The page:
There is a little work involved: Not every little convenience has been set up for cruise passengers and not everyone speaks English fluently, but these ports will appeal to those who'd rather eat conch soup and fried plantain from a Garífuna shrimp shack than a chicken caesar salad pizza at an air-conditioned Planet Hollywood.
Small ports, big ship
Comparing sleepy Coxen Hole to bustling Charlotte-Amalie, St. Thomas, is akin to comparing a comfy sailboat with the new 2,974-passenger Carnival Valor, the ship I boarded recently to visit and explore Roatán and Belize City.
At 110,000 tons and 951 feet long, Valor is roughly the size of New Hampshire, but with better weather and more swimming pools. It shares the title for Carnival's largest vessel (but is still a quarter smaller than the record-holding Queen Mary 2).
Valor and its passengers this trip were vintage Carnival, a floating block party where tank tops and flip flops counted for more than afternoon tea and strolling the promenade (I had trouble even finding the promenade), and where the most overworked employee onboard seemed to be David, the guy air- brushing temporary tattoos by the pool.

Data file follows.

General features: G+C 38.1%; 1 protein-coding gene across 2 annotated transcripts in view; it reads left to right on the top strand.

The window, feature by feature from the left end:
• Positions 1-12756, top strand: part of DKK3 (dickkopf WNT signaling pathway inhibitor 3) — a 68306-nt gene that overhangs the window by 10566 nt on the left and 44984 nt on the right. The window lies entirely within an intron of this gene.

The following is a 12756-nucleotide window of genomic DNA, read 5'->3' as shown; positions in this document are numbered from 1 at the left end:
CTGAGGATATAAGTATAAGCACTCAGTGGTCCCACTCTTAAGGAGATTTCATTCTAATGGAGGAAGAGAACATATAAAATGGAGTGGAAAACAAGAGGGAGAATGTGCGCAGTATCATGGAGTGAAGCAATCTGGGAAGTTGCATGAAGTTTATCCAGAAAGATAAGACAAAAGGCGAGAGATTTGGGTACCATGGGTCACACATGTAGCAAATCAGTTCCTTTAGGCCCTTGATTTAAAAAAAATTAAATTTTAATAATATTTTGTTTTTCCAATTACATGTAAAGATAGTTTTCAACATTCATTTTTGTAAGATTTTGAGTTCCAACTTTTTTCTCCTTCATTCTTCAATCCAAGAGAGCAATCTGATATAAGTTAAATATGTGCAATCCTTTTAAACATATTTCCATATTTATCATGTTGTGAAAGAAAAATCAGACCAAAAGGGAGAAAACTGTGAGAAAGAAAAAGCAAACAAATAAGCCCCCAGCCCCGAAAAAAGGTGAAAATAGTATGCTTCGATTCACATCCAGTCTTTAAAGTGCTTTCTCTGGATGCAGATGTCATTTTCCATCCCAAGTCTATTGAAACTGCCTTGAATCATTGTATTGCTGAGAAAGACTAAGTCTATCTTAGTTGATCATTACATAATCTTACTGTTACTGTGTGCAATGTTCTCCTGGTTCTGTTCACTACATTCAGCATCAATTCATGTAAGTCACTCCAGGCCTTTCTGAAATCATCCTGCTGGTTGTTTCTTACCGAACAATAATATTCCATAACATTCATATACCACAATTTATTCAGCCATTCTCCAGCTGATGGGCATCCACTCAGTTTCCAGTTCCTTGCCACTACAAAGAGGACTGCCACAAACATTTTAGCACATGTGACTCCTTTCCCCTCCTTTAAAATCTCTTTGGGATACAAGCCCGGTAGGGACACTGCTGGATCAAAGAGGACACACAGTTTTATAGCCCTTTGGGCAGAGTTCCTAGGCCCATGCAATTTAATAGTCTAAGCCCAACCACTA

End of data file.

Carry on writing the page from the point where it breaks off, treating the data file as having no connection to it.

The decor is a glowing juke box with the greatest hits of Carnival's deafening style, with rooms, hallways and venues dedicated to patriotism, bald eagles, nationalism, bald eagles and U.S. heroes from Betsy Ross to Charles Lindbergh, with passing nods to ancient Greece (the library) and Josephine Baker (the karaoke lounge). Oh, and bald eagles.
Oddly, one of the most elegant venues onboard is Rosie's, the sprawling buffet dining room in green tile and brushed aluminum that honors U.S. women during wartime. A 20-foot-tall tile reproduction of the famous Rosie the Riveter "We Can Do It!" poster is the centerpiece -- a proud message that many passengers seemed to interpret as "We Can Make a Third Trip to the Buffet Line!"